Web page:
We all see those funny little pictures on Facebook. You know the ones; a picture of a cat, or a burrito, or a cat holding a burrito (‘cause why not have both?)
But when you really think about it, what does that cat, or the burrito, or the combination of both, have to do with your Lawn Mowing business? The answer… Nothing.
While Social Media is certainly not the right platform for plugging your products and aimlessly trying to get people to buy your amazing new hairdryer, the content posted does need to be in alignment with your product, service, or general company vision. Posting pictures of cats with funny captions, as hilarious as they may be, lacks a sense of relevance that is necessary for getting your point across.
Which brings me to my next point: what is the point?
Bestselling author of The Tipping Point, Malcolm Gladwell, discusses the notion of a social revolution in his article, Small Change: Why the Revolution Will Not be Tweeted. Gladwell delves into previous historical events and whether social media is bringing people together or setting them apart (or having no impact at all). While we have time and time again heard about social activism and the notion of a ‘Twitter Revolution’, it becomes hard to see through the social sandstorm and to find the truth hidden deep within the dirt.
Let’s take a step back.
Back to the days of the brick shaped Nokia phone that could destroy an entire dinner plate if dropped. There was no social media on it. No Facebook, no Twitter, no pictures of your friend’s lunch… Just Snake. How ever did we survive?
Nowadays, everyone you know is using social media. Your friend, your friend’s friend, you’re mother’s sister’s auntie’s cousin and her pet Chihuahua dressed as a pineapple. But how do we break through the truckloads of information and find what’s really important and relevant to our lives? And more importantly, how do we, as Business Owners, as Social Media Strategists, as Digital Marketing Managers, create content that is relevant to the lives of our target audience?
First and foremost, simplicity is key. Research and evaluation is needed to figure out what your audience loves to see. Facebook insights and Google Analytics play a large role in defining what an audience enjoys or likes to interact with. Dependent on this, construction of a social media strategy is vital to increase engagement and ensure a systematic approach, as opposed to just posting a picture or an article here and there.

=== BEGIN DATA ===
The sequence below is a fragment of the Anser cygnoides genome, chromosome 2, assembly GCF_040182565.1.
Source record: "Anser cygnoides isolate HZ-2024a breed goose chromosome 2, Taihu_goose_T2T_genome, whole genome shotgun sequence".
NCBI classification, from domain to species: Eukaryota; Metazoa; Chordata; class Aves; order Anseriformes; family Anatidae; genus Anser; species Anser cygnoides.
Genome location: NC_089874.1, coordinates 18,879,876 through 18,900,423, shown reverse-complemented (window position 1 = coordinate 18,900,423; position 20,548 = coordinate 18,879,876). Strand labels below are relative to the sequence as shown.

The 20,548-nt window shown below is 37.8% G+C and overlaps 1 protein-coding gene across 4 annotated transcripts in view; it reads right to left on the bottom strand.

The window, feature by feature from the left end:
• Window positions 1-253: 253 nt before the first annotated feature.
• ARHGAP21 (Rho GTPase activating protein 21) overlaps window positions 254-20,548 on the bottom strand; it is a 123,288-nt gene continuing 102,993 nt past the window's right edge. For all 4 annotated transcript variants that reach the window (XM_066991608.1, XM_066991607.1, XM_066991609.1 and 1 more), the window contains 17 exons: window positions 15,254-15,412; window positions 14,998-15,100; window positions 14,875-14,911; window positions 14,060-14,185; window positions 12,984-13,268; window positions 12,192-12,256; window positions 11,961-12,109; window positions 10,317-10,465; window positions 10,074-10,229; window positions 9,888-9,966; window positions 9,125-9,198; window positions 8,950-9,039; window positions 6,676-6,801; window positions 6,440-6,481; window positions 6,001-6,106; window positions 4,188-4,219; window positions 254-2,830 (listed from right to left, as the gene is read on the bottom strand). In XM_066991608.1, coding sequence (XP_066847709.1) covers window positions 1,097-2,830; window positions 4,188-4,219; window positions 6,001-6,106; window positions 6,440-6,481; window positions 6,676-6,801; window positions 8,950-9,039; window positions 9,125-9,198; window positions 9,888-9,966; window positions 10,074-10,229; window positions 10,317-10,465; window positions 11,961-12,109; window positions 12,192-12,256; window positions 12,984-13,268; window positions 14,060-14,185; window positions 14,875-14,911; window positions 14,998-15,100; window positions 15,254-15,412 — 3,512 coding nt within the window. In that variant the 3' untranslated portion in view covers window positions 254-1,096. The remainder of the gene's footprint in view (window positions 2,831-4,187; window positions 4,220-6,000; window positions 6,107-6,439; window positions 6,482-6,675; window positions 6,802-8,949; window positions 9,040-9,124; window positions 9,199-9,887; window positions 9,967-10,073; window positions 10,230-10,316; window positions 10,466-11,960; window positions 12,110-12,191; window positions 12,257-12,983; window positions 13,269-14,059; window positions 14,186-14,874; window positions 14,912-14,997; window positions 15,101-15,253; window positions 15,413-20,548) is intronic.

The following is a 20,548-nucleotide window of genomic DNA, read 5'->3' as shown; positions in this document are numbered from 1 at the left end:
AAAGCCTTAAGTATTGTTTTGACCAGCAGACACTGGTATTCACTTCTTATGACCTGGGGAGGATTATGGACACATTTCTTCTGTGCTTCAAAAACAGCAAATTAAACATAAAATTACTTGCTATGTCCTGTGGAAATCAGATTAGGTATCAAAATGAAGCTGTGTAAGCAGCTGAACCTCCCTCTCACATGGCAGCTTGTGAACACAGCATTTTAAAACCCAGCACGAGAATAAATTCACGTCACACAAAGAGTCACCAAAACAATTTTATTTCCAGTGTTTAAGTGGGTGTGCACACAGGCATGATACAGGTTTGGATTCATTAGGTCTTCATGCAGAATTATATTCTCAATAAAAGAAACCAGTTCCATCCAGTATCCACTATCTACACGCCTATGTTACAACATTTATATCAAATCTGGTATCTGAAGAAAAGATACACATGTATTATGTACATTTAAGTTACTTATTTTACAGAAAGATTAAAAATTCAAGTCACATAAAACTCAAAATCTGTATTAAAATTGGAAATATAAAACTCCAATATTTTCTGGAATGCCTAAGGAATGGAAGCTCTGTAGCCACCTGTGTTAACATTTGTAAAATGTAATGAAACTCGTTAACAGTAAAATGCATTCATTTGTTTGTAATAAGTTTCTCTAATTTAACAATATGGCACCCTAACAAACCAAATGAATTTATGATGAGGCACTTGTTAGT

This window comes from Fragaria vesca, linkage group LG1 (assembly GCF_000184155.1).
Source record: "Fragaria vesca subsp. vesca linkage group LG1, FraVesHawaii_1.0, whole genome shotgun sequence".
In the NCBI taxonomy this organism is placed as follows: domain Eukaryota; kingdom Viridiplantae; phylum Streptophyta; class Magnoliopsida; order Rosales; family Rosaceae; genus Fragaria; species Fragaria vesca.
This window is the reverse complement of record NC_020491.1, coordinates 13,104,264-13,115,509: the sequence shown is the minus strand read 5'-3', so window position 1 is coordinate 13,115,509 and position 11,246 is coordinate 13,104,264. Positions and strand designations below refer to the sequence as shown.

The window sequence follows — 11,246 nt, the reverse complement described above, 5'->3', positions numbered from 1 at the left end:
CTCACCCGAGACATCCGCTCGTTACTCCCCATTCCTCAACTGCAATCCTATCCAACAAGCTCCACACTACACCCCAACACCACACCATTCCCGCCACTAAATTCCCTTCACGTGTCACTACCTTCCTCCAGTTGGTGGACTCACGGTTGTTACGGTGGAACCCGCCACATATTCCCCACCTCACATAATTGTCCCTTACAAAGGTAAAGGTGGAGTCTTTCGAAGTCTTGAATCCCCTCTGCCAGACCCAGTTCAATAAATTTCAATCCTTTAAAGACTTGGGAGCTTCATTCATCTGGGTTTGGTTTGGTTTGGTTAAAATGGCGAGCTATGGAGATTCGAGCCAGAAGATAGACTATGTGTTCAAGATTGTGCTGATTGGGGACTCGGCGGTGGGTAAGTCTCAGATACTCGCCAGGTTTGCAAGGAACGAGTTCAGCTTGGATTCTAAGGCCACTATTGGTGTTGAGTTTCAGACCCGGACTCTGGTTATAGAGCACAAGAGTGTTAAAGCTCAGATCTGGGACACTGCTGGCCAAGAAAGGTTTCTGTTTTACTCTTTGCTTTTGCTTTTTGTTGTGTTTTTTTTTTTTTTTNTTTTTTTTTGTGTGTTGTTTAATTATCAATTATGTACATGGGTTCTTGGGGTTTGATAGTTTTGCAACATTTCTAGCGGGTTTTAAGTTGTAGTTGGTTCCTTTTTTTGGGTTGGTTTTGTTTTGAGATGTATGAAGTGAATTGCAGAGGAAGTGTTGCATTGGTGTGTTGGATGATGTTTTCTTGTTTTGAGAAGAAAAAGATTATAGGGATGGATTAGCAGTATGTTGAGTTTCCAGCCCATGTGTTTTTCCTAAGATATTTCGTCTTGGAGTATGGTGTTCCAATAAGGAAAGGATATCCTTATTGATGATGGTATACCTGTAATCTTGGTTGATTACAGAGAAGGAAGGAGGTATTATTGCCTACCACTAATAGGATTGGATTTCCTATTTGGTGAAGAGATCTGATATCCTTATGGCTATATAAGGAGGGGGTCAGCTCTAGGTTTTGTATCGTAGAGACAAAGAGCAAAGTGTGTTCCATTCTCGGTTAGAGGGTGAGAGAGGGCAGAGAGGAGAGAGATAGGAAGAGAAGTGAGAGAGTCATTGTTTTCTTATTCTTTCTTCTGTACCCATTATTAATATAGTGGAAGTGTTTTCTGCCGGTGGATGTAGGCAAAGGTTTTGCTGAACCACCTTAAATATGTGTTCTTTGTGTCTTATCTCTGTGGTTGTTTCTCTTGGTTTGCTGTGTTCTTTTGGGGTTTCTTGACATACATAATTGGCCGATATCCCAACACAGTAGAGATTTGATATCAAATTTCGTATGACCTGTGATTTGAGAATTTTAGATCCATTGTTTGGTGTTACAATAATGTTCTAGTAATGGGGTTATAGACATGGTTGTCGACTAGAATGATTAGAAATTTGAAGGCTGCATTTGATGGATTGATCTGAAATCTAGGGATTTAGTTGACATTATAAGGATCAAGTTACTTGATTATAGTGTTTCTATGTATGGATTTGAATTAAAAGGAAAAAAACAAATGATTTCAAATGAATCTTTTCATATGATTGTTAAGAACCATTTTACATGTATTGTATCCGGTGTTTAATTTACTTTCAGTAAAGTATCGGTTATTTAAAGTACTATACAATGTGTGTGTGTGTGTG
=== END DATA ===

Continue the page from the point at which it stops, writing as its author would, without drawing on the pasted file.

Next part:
The benefit of a systematic approach is that anyone can take over it, regardless of who is in the office that day. Many companies (especially the smaller organisations) tend to have everyone chip in for the social media piece. Laying out a set strategy allows individuals to pick up where others have left off. Additionally, syndicating content ensures that the same items don’t get posted over and over again.
What is especially unique about social media is that it allows people to interact with your brand, to speak with it, and to engage with you while you tell the story of your business and present content in line with the company’s vision. Oh, and of course running a competition doesn’t hurt either. Who doesn’t want to win a trip to Hawaii?
So, what have we learnt? Mainly, that social media is important. It may not be revolutionary, and it may not be enough to cause global change within minutes, but it does hold a lot of power, especially in the consumer market. Without sounding too trivial, it gives a voice to the people; it gives them the power to feel heard.
In turn, what you receive is an even greater power – the power to listen.
Maggie is our Social Media & SEO specialist based in Melbourne. If you’re looking for a new role, or for help sourcing talent for your team, Maggie can be reached on (03) 8610 6785 or firstname.lastname@example.org.